London’s Science Museum and the Cambridge University library said Wednesday they have acquired a large collection of items belonging to late physicist Stephen Hawking, from his personalized wheelchairs to landmark papers on theoretical physics and his scripts from his appearance on “The Simpsons.”
The entire contents of Hawking’s office at Cambridge — including his communications equipment, memorabilia, bets he made on scientific debates and office furniture — will be preserved as part of the collection belonging to the Science Museum Group.
Hawking occupied the office at the university’s department of applied mathematics and theoretical physics from 2002 until shortly before his death in 2018.
Highlights will go on display at the London museum early next year. Museum officials are also hoping to create a touring exhibition in the U.K. before setting up a permanent display in London.
Meanwhile, his vast archive of scientific and personal papers, including a first draft of his bestselling “A Brief History of Time” and his correspondence with leading scientists, will remain at Cambridge University’s library.
The institutions’ acceptance of Hawking’s archive and office meant that his estate settled 4.2 million pounds ($5.9 million) in inheritance tax.
This was done through a U.K. government plan which allows those who have such tax bills to pay by transferring important cultural, scientific or historic objects to the nation. Artefacts accepted under the plan are allocated to public collections and available for all.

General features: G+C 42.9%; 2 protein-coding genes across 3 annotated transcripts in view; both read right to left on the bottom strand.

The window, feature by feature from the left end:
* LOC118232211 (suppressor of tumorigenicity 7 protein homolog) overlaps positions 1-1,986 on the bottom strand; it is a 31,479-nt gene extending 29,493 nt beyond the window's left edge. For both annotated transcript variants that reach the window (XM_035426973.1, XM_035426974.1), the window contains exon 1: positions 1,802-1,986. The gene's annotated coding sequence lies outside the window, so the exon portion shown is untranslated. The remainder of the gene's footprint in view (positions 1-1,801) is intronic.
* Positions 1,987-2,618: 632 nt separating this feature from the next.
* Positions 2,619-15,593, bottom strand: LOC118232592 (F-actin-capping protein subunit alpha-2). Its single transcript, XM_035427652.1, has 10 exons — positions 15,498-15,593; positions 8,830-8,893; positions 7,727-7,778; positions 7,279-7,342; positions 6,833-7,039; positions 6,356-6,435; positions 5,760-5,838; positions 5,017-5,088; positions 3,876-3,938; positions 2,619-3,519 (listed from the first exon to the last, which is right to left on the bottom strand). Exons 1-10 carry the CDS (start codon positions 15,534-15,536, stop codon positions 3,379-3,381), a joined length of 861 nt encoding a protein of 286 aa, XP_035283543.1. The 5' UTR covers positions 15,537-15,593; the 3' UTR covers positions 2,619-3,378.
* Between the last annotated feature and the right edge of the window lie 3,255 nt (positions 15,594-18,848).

Hawking studied for his PhD at Cambridge and later became the university's Lucasian Professor of Mathematics, the same post that Isaac Newton held from 1669 to 1702.
Cambridge’s acquisition of the 10,000-page archive means that Hawking’s papers will join those of Newton and Charles Darwin at the university library, where they will soon be free for the public to access.
“The archive allows us to step inside Stephen’s mind and to travel with him round the cosmos to, as he said, ‘better understand our place in the universe,’” said Jessica Gardner, the university’s librarian.
“This vast archive gives extraordinary insight into the evolution of Stephen’s scientific life, from childhood to research student, from disability activist to ground-breaking, world-renowned scientist,” she added.
Diagnosed with motor neuron disease at 22 and given just a few years to live, Hawking survived for decades, dying in 2018 at 76. His work on the mysteries of space, time and black holes captured the imagination of millions, and his popular science books made him a celebrity beyond the preserves of academia. Hollywood celebrated his life in the 2014 biopic “The Theory of Everything.”
Hawking’s children, Lucy, Tim and Robert, said they were pleased that their father’s work will be preserved for the public for generations to come.
“My father would be so pleased and I think maybe at the same time, just a tiny bit overwhelmed that he was going to form part of the ... history of science, that he was going to be alongside the great scientists, the people whose work he really admired," Lucy Hawking said.